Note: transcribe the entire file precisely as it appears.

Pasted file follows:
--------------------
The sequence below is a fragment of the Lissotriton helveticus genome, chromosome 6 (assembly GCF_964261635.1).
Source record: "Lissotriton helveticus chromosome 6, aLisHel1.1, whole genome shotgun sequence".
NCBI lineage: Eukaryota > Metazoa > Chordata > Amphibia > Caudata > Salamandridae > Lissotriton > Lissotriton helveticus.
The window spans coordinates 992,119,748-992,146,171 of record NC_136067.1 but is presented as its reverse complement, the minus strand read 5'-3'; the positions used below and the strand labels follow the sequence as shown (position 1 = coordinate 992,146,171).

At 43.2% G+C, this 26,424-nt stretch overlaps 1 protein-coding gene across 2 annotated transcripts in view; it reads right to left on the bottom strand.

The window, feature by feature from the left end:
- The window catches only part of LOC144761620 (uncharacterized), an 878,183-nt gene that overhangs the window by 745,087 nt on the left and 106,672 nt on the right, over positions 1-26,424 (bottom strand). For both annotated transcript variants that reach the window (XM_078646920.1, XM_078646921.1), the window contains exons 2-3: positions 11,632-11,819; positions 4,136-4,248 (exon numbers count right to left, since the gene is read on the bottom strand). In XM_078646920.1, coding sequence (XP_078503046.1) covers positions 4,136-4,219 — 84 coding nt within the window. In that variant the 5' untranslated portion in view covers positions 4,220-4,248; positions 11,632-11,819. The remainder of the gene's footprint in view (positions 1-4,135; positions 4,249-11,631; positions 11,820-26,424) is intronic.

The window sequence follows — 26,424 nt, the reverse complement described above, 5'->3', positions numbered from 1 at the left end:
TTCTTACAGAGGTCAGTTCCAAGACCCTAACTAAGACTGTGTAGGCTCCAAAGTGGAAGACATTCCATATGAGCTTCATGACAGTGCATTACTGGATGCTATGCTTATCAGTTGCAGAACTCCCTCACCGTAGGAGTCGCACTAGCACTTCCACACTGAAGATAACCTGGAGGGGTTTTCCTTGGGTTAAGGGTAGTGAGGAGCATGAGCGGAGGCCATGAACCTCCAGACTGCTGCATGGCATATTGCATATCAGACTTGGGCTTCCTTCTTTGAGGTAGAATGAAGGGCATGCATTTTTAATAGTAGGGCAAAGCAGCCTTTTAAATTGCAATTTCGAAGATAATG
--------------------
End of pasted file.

The sequence below is a fragment of the Lissotriton helveticus genome, chromosome 6 (assembly GCF_964261635.1).
Source record: "Lissotriton helveticus chromosome 6, aLisHel1.1, whole genome shotgun sequence".
NCBI lineage: Eukaryota > Metazoa > Chordata > Amphibia > Caudata > Salamandridae > Lissotriton > Lissotriton helveticus.
The window spans coordinates 992,119,748-992,146,171 of record NC_136067.1 but is presented as its reverse complement, the minus strand read 5'-3'; the positions used below and the strand labels follow the sequence as shown (position 1 = coordinate 992,146,171).

At 43.2% G+C, this 26,424-nt stretch overlaps 1 protein-coding gene across 2 annotated transcripts in view; it reads right to left on the bottom strand.

The window, feature by feature from the left end:
- The window catches only part of LOC144761620 (uncharacterized), an 878,183-nt gene that overhangs the window by 745,087 nt on the left and 106,672 nt on the right, over positions 1-26,424 (bottom strand). For both annotated transcript variants that reach the window (XM_078646920.1, XM_078646921.1), the window contains exons 2-3: positions 11,632-11,819; positions 4,136-4,248 (exon numbers count right to left, since the gene is read on the bottom strand). In XM_078646920.1, coding sequence (XP_078503046.1) covers positions 4,136-4,219 — 84 coding nt within the window. In that variant the 5' untranslated portion in view covers positions 4,220-4,248; positions 11,632-11,819. The remainder of the gene's footprint in view (positions 1-4,135; positions 4,249-11,631; positions 11,820-26,424) is intronic.

The window sequence follows — 26,424 nt, the reverse complement described above, 5'->3', positions numbered from 1 at the left end:
TTCTTACAGAGGTCAGTTCCAAGACCCTAACTAAGACTGTGTAGGCTCCAAAGTGGAAGACATTCCATATGAGCTTCATGACAGTGCATTACTGGATGCTATGCTTATCAGTTGCAGAACTCCCTCACCGTAGGAGTCGCACTAGCACTTCCACACTGAAGATAACCTGGAGGGGTTTTCCTTGGGTTAAGGGTAGTGAGGAGCATGAGCGGAGGCCATGAACCTCCAGACTGCTGCATGGCATATTGCATATCAGACTTGGGCTTCCTTCTTTGAGGTAGAATGAAGGGCATGCATTTTTAATAGTAGGGCAAAGCAGCCTTTTAAATTGCAATTTCGAAGATAATG